General Motors’ Buick brand, following others in getting ahead of a new U.S. regulatory requirement, said today it will make backup cameras standard on all 2015 models.
The new feature comes after the U.S. Department of Transportation approved federal rear visibility standards March 31, mandating backup cameras in all new vehicles weighing less than 10,000 pounds by 2018.
The Alliance of Automobile Manufacturers, the main lobbying group for automakers in Washington, in a statement said the industry has embraced the technology, and the cameras are offered as standard or optional features in two-thirds of the 50 top-selling vehicles in the United States. “Rear backup cameras have become like power windows and air conditioning,” Karl Brauer, senior analyst for Kelley Blue Book, said in Buick’s press release. “While they’re not standard on every car, yet, it’s rare to operate a new vehicle without them.”
In the release, Buick cited a 2013 University of Michigan Transportation Research Institute study that found that cars with backup cameras have a notably lower rate of backup crashes.
According to the study, about 292 people are killed and 18,000 injured in backup crashes annually. The institute found that backup cameras can reduce vehicle blind spots by about 90 percent.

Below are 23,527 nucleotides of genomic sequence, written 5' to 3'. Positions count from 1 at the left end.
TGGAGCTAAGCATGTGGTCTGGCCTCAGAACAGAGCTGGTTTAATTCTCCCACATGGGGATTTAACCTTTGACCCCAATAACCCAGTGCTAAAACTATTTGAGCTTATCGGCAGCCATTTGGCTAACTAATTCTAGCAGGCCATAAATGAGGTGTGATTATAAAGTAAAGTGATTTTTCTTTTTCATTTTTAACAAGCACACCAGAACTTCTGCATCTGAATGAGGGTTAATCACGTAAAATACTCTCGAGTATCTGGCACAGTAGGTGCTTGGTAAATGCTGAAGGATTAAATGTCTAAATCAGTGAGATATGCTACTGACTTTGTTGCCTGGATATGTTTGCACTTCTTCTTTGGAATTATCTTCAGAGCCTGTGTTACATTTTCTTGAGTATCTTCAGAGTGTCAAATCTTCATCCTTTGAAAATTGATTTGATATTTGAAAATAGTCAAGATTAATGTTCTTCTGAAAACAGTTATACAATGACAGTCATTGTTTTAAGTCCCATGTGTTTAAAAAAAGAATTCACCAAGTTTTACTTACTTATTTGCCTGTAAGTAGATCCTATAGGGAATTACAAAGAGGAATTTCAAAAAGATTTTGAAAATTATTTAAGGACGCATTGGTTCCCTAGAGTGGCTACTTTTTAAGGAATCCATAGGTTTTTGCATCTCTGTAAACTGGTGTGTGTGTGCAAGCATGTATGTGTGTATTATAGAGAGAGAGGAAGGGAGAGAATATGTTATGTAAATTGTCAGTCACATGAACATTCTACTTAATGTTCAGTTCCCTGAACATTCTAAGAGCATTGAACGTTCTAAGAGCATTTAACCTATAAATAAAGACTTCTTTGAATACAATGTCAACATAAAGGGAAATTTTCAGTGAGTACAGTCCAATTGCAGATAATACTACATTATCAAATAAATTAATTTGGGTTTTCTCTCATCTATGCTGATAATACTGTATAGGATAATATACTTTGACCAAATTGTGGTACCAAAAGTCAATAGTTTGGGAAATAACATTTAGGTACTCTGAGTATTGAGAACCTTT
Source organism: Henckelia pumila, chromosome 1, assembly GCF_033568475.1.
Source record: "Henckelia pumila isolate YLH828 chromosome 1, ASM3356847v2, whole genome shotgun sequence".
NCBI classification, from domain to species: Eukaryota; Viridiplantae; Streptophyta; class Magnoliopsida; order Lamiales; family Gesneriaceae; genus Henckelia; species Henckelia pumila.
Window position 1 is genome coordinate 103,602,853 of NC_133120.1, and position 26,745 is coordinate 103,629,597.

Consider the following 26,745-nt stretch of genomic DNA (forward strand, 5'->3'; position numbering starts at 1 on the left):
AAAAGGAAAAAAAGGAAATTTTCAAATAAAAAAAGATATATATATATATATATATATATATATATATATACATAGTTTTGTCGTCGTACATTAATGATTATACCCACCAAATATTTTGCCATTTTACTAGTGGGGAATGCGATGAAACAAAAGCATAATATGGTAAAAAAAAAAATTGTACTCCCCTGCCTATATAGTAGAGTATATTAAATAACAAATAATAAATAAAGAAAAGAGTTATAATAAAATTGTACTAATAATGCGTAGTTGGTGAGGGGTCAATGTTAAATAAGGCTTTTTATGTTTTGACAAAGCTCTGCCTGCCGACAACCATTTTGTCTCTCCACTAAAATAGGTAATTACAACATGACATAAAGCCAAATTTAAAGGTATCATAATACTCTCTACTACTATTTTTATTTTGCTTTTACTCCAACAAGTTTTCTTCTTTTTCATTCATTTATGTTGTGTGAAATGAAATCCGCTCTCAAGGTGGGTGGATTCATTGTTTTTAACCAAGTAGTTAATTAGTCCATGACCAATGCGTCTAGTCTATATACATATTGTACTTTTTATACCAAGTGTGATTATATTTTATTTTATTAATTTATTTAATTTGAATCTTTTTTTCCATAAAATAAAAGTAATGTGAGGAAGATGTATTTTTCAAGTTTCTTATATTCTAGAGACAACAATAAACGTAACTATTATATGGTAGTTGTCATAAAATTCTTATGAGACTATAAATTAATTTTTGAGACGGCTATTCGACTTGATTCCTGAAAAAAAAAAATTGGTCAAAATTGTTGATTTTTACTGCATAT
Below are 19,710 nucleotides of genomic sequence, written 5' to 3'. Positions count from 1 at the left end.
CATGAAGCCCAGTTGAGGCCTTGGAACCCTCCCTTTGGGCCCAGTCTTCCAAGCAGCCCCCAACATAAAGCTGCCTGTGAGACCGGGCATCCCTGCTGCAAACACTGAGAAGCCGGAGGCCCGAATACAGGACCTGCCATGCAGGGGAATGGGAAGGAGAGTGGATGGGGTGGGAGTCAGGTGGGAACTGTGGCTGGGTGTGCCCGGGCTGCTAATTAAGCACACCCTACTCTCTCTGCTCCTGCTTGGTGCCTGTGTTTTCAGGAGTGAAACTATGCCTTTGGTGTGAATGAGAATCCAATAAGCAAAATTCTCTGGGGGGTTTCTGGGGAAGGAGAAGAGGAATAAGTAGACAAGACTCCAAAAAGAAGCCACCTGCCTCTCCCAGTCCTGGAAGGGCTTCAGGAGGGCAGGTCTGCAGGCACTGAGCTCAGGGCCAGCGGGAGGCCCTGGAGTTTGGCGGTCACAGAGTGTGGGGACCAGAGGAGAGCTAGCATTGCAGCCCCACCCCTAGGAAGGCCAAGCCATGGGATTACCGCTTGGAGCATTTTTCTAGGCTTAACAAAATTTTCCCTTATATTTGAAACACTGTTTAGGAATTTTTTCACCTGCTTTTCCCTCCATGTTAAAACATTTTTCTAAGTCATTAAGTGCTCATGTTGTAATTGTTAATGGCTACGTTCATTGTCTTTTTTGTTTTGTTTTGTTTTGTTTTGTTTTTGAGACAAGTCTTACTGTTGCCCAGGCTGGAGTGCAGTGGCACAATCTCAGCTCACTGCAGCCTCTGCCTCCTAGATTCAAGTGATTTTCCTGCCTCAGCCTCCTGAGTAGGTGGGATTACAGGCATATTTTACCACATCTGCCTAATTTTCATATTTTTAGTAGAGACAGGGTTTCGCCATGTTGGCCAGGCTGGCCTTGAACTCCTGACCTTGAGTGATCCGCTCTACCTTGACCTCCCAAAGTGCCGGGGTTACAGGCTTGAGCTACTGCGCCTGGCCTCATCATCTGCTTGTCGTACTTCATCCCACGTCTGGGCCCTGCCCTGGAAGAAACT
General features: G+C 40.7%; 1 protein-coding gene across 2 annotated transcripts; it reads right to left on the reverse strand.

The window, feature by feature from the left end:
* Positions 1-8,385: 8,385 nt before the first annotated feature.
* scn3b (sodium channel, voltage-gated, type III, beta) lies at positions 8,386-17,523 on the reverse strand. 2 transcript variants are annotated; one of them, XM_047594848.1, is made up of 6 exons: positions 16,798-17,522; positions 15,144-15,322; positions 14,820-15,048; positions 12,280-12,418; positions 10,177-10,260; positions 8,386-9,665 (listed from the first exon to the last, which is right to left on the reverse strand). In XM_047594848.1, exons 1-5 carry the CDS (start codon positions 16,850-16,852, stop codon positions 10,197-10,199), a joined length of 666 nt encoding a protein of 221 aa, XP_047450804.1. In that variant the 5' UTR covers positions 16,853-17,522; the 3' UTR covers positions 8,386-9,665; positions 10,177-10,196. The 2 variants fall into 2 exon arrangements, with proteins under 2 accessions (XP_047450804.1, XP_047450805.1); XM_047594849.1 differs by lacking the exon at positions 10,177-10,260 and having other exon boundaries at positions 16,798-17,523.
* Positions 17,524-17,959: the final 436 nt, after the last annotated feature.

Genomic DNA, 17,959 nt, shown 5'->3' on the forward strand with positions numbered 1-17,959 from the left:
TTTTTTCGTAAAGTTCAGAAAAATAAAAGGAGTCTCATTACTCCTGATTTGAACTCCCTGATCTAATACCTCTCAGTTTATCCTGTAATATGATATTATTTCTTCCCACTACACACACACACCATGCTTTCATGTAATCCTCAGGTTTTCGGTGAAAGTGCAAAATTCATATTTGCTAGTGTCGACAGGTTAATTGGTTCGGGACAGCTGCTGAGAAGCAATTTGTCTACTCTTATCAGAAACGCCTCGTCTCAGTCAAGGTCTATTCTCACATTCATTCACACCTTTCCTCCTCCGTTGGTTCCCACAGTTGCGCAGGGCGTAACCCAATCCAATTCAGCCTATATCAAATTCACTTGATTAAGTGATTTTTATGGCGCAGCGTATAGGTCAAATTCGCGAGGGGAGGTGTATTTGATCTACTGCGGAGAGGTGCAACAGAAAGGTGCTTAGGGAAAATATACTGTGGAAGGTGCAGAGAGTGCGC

“The current Buick lineup holds many safety accolades, but we are always pushing to be at the forefront with our vehicles being among the safest available,” Duncan Aldred, U.S. vice president of Buick and GMC, said in the statement.
Buick is following the lead of at least three other major auto brands -- Infiniti, Honda and Acura -- that have announced plans to make the technology standard in the United States.
Infiniti U.S. spokesman Kyle Bazemore said the backup camera already comes standard in all Infiniti vehicles. It became standard for the 2013 model year, he said.
Honda tweeted Tuesday morning that all 2014 Honda and Acura models included backup cameras. The company’s Web site features the cameras on its safety page.
“Even though no regulation requires it, we’ve made rearview backup cameras standard on nearly 100 percent of all new Honda and Acura vehicles,” the Web site states.
Gabe Nelson contributed to this report.